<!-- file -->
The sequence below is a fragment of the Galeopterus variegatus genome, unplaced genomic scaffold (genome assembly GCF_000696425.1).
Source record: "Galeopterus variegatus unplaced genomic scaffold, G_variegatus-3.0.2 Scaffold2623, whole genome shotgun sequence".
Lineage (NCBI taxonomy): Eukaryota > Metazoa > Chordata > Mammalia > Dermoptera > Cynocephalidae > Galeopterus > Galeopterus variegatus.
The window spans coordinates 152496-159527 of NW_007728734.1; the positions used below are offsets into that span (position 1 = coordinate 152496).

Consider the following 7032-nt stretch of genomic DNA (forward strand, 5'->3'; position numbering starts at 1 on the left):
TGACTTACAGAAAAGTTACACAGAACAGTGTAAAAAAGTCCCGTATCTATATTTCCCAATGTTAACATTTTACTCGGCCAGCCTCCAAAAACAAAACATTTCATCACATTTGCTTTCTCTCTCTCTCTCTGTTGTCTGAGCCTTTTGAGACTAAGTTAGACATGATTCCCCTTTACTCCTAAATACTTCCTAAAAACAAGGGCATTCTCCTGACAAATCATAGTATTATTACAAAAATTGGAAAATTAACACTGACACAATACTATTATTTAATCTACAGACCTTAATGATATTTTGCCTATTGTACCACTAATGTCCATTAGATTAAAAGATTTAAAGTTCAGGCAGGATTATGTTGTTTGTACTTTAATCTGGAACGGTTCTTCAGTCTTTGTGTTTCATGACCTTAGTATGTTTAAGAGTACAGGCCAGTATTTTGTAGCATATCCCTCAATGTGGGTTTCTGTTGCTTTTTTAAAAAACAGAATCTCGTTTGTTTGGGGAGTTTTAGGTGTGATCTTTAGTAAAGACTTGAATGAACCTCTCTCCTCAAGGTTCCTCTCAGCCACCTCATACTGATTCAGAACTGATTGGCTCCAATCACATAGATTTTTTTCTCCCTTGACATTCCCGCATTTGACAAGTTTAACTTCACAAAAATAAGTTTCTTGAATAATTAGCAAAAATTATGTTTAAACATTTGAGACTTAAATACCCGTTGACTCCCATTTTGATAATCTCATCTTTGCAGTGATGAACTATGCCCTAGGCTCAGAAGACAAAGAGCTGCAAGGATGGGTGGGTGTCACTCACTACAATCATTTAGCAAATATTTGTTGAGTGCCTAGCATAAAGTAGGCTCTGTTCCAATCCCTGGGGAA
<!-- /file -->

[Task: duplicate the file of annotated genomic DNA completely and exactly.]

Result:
The sequence below is a fragment of the Galeopterus variegatus genome, unplaced genomic scaffold (genome assembly GCF_000696425.1).
Source record: "Galeopterus variegatus unplaced genomic scaffold, G_variegatus-3.0.2 Scaffold2623, whole genome shotgun sequence".
Lineage (NCBI taxonomy): Eukaryota > Metazoa > Chordata > Mammalia > Dermoptera > Cynocephalidae > Galeopterus > Galeopterus variegatus.
The window spans coordinates 152496-159527 of NW_007728734.1; the positions used below are offsets into that span (position 1 = coordinate 152496).

Consider the following 7032-nt stretch of genomic DNA (forward strand, 5'->3'; position numbering starts at 1 on the left):
TGACTTACAGAAAAGTTACACAGAACAGTGTAAAAAAGTCCCGTATCTATATTTCCCAATGTTAACATTTTACTCGGCCAGCCTCCAAAAACAAAACATTTCATCACATTTGCTTTCTCTCTCTCTCTCTGTTGTCTGAGCCTTTTGAGACTAAGTTAGACATGATTCCCCTTTACTCCTAAATACTTCCTAAAAACAAGGGCATTCTCCTGACAAATCATAGTATTATTACAAAAATTGGAAAATTAACACTGACACAATACTATTATTTAATCTACAGACCTTAATGATATTTTGCCTATTGTACCACTAATGTCCATTAGATTAAAAGATTTAAAGTTCAGGCAGGATTATGTTGTTTGTACTTTAATCTGGAACGGTTCTTCAGTCTTTGTGTTTCATGACCTTAGTATGTTTAAGAGTACAGGCCAGTATTTTGTAGCATATCCCTCAATGTGGGTTTCTGTTGCTTTTTTAAAAAACAGAATCTCGTTTGTTTGGGGAGTTTTAGGTGTGATCTTTAGTAAAGACTTGAATGAACCTCTCTCCTCAAGGTTCCTCTCAGCCACCTCATACTGATTCAGAACTGATTGGCTCCAATCACATAGATTTTTTTCTCCCTTGACATTCCCGCATTTGACAAGTTTAACTTCACAAAAATAAGTTTCTTGAATAATTAGCAAAAATTATGTTTAAACATTTGAGACTTAAATACCCGTTGACTCCCATTTTGATAATCTCATCTTTGCAGTGATGAACTATGCCCTAGGCTCAGAAGACAAAGAGCTGCAAGGATGGGTGGGTGTCACTCACTACAATCATTTAGCAAATATTTGTTGAGTGCCTAGCATAAAGTAGGCTCTGTTCCAATCCCTGGGGAA